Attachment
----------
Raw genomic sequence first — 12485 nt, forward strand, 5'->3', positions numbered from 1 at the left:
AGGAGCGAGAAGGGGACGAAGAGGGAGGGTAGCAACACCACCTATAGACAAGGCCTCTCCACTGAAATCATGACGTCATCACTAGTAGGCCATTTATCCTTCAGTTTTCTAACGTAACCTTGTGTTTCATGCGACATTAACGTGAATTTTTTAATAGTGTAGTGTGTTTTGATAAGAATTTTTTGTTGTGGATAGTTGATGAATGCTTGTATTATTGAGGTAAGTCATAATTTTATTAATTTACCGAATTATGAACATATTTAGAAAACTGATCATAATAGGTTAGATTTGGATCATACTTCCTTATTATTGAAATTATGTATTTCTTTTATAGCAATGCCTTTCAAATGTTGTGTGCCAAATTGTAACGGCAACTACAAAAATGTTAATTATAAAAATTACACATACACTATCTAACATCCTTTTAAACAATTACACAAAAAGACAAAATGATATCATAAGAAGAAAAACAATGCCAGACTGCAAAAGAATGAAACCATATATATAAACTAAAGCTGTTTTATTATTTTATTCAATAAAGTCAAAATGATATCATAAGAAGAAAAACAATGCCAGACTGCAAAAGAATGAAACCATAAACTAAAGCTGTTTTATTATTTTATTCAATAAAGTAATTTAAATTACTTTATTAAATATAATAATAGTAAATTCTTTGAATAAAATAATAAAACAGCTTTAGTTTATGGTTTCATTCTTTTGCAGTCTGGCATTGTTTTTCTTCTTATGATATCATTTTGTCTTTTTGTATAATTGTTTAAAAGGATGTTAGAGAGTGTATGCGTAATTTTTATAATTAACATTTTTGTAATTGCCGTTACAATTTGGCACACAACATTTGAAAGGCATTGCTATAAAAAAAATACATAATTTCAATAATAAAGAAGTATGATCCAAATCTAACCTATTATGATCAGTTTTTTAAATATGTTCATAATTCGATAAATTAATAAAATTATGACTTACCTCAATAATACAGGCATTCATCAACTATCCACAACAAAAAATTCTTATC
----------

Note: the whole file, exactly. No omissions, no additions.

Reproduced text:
Raw genomic sequence first — 12485 nt, forward strand, 5'->3', positions numbered from 1 at the left:
AGGAGCGAGAAGGGGACGAAGAGGGAGGGTAGCAACACCACCTATAGACAAGGCCTCTCCACTGAAATCATGACGTCATCACTAGTAGGCCATTTATCCTTCAGTTTTCTAACGTAACCTTGTGTTTCATGCGACATTAACGTGAATTTTTTAATAGTGTAGTGTGTTTTGATAAGAATTTTTTGTTGTGGATAGTTGATGAATGCTTGTATTATTGAGGTAAGTCATAATTTTATTAATTTACCGAATTATGAACATATTTAGAAAACTGATCATAATAGGTTAGATTTGGATCATACTTCCTTATTATTGAAATTATGTATTTCTTTTATAGCAATGCCTTTCAAATGTTGTGTGCCAAATTGTAACGGCAACTACAAAAATGTTAATTATAAAAATTACACATACACTATCTAACATCCTTTTAAACAATTACACAAAAAGACAAAATGATATCATAAGAAGAAAAACAATGCCAGACTGCAAAAGAATGAAACCATATATATAAACTAAAGCTGTTTTATTATTTTATTCAATAAAGTCAAAATGATATCATAAGAAGAAAAACAATGCCAGACTGCAAAAGAATGAAACCATAAACTAAAGCTGTTTTATTATTTTATTCAATAAAGTAATTTAAATTACTTTATTAAATATAATAATAGTAAATTCTTTGAATAAAATAATAAAACAGCTTTAGTTTATGGTTTCATTCTTTTGCAGTCTGGCATTGTTTTTCTTCTTATGATATCATTTTGTCTTTTTGTATAATTGTTTAAAAGGATGTTAGAGAGTGTATGCGTAATTTTTATAATTAACATTTTTGTAATTGCCGTTACAATTTGGCACACAACATTTGAAAGGCATTGCTATAAAAAAAATACATAATTTCAATAATAAAGAAGTATGATCCAAATCTAACCTATTATGATCAGTTTTTTAAATATGTTCATAATTCGATAAATTAATAAAATTATGACTTACCTCAATAATACAGGCATTCATCAACTATCCACAACAAAAAATTCTTATC